With the distressed economic climate during the last two years, the banking environment has faced many challenges. Increased regulation and the recent mortgage crisis have elevated the overall risk profiles of financial institutions. Many banks in the industry have experienced significant credit losses, particularly those with a concentration in real estate loans. While the overall economy continues its recovery at a slow pace, the banking industry remains in a difficult state.

Past financial results of banks were negatively impacted as a result of reserves and write-downs of problem loans. Recently, a more conservative approach on these loans, coupled with more strict credit approval processes, has resulted in profits for some banks during 2010. The concern has now shifted to the deterioration of collateral values, including real estate and capital equipment. Lenders are requiring more frequent appraisals of property  and collateral audits.

Real estate values have continued to decline during 2010. Historically, banks have earned substantial fees from real estate loan transactions, and some banks hold large portfolios of real estate loans and securities. The concentration of these loans and the overall decline in the real estate market could signal more foreclosures in the future.

Financial institutions are experiencing a movement toward tighter regulatory controls. Many lenders do not have an appetite for certain loan facilities with existing or new customers  because of stricter regulations. This has resulted in a critical challenge to many borrowers  and business owners.

What should borrowers expect in the current environment? It may be more difficult to obtain financing at the levels needed by business owners. Loan covenant requirements are becoming more strict. Therefore, we may see more breaches of financial ratio requirements. Waivers of covenant violations may not be easily obtained and lenders may charge substantial fees for these. Additionally, lenders may consider resetting interest rates with higher spreads and floors at renewal or upon default.

How do borrowers navigate these changes? Communication between borrowers and lenders is the key to a successful banking relationship. Bankers do not like surprises. As a borrower, be proactive and provide financial information that is both timely and accurate. Prepare and deliver on financial forecasts and projected financial covenant ratios. These add to a borrower’s credibility and offer opportunities to negotiate during the loan renewal process. Additionally, business owners should stay focused on their core business and have a solid business plan with contingencies in place. It would not be wise to experiment in different lines of business that could be risky in such a tight credit market. Lastly, borrowers should utilize their key advisors (CPA firm, attorneys, or other financial advisors) throughout the process.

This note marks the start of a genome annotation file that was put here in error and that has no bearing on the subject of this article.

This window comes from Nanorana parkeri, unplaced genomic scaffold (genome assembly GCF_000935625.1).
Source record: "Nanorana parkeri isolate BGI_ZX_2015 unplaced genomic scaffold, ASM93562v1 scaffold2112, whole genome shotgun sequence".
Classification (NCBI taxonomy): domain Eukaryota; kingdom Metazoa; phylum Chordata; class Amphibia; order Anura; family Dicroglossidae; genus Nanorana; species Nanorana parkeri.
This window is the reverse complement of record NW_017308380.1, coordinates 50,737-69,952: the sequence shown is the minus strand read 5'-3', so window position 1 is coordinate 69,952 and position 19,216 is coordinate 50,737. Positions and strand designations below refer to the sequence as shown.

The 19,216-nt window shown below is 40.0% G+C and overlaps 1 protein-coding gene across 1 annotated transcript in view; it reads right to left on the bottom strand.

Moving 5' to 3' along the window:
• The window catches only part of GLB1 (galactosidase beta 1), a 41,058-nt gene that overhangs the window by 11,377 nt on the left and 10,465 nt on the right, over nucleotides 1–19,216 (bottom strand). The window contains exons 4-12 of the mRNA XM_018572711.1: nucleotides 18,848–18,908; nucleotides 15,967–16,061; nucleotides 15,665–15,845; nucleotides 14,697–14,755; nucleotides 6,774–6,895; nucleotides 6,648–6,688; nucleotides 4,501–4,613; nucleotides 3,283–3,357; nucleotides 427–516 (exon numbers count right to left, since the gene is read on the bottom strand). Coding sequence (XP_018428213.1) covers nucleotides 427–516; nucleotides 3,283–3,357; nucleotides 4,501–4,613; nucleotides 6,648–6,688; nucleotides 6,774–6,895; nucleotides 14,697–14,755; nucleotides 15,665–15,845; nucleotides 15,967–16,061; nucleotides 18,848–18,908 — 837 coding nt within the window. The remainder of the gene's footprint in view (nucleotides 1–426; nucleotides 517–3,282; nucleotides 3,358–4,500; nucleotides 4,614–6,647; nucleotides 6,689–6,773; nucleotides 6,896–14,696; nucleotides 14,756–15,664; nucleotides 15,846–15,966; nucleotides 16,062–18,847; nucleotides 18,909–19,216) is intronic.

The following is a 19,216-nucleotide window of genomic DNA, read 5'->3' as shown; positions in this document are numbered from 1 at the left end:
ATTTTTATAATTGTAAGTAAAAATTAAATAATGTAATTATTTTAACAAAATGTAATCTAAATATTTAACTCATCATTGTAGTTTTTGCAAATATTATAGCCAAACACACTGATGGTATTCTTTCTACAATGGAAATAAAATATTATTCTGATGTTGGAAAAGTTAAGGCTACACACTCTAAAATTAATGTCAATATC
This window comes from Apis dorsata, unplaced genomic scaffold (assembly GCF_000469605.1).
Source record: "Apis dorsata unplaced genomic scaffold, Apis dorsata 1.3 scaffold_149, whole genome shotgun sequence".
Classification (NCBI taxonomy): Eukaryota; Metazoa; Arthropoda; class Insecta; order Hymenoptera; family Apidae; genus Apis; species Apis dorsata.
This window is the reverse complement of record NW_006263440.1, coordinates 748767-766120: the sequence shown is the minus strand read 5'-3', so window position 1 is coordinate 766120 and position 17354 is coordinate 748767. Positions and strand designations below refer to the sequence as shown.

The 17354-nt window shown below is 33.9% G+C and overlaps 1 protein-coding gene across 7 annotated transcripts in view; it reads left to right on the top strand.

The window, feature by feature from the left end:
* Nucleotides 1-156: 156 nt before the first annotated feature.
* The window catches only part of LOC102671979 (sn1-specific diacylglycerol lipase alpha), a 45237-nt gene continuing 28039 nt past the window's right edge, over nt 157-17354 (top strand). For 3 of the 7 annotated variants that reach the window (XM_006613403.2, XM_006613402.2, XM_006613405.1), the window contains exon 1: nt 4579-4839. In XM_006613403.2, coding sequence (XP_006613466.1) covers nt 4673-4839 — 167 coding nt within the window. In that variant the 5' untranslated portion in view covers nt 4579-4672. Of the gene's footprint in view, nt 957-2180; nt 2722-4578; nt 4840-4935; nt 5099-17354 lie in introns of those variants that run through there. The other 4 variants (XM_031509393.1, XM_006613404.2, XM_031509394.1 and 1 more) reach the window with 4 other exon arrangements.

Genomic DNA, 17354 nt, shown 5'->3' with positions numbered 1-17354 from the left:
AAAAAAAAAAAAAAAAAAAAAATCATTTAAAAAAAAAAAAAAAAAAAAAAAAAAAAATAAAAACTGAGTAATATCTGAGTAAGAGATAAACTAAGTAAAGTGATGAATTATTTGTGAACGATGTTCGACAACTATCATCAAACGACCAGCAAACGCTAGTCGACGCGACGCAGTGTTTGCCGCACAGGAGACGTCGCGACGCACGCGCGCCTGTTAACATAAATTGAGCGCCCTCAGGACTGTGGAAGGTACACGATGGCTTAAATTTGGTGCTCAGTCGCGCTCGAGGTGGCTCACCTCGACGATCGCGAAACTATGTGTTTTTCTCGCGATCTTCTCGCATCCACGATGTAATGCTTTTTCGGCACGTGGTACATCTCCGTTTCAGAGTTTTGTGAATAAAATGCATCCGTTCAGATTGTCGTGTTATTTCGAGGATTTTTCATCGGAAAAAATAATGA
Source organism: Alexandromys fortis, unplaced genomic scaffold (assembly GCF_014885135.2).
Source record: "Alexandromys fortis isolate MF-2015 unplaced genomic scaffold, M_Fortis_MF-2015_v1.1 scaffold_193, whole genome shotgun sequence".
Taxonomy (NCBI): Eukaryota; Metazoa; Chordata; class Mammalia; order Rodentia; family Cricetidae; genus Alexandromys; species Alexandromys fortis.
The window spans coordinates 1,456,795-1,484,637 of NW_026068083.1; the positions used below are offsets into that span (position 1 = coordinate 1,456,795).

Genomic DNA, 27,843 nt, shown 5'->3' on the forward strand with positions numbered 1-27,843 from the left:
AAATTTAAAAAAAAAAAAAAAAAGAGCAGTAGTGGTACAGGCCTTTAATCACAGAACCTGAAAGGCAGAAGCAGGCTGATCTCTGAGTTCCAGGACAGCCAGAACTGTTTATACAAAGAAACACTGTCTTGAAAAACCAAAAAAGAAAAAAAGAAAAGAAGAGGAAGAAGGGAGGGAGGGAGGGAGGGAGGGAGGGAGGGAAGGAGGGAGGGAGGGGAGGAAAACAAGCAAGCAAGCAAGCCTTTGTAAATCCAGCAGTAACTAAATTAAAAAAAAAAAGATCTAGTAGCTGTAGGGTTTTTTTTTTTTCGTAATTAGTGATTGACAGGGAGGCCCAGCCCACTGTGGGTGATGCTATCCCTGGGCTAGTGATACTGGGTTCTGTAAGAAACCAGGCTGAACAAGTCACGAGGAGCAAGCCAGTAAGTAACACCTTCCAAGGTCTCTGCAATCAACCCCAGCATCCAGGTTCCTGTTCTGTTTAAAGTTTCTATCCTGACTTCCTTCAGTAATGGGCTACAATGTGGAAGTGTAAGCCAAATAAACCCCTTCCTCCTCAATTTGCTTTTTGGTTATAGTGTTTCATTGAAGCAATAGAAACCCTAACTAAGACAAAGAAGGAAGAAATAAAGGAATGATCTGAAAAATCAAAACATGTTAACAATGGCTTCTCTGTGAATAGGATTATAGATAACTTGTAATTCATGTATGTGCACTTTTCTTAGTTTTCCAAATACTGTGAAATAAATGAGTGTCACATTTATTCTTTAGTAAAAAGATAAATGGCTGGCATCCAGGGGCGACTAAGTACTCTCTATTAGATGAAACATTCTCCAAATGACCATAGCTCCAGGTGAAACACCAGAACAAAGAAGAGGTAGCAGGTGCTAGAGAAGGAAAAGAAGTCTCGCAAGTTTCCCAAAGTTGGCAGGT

Going forward, the banking environment will continue to experience the impact of increased regulation. During recent months, banks have focused on steadily building capital in preparation for the recovery. This is expected to create capital for borrowers in the short-term and strengthen the banking system in the long-term. However, the loan approval process is more difficult than it has been in the past. As a result, banks are positioning themselves with less risky loan portfolios compared to the recent past.

Given the slow economic recovery that we are experiencing, the banking industry recovery will be slower, as it tends to lag behind the overall economy. There are no signs of interest rate increases in the next several months as
the economy climbs out of the recession. In conclusion, we can expect a tight market during the next 24 months in the banking environment.

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